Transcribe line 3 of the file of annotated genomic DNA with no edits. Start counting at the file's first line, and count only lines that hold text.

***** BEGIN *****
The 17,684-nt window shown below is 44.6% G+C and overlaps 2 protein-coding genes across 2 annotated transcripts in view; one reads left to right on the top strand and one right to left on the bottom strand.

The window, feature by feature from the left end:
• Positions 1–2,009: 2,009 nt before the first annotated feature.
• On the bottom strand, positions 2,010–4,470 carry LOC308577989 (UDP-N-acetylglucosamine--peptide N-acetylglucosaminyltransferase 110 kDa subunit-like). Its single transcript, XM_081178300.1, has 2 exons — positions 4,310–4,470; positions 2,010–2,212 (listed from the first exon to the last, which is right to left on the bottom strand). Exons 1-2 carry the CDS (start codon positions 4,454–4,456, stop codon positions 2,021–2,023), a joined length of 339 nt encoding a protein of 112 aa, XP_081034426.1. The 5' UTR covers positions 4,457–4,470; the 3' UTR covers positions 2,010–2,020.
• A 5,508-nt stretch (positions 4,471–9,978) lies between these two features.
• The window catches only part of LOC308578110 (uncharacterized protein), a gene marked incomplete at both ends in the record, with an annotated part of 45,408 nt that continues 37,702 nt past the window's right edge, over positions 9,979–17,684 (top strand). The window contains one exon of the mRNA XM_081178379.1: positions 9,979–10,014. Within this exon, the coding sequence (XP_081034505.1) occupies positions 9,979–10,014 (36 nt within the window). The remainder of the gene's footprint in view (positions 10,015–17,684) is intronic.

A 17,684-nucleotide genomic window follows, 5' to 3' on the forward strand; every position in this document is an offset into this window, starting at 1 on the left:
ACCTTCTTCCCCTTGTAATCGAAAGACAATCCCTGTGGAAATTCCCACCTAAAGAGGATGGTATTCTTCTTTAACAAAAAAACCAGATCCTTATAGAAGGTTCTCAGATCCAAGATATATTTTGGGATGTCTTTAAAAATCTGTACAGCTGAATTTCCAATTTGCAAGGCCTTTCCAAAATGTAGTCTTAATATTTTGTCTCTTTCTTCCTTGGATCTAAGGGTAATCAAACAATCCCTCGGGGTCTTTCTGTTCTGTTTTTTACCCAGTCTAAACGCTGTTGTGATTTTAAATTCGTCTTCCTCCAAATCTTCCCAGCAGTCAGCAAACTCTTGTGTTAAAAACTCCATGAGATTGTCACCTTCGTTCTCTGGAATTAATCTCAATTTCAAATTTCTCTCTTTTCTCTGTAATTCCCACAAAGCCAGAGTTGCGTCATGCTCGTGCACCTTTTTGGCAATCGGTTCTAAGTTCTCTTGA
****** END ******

• Positions 1–2,009: 2,009 nt before the first annotated feature.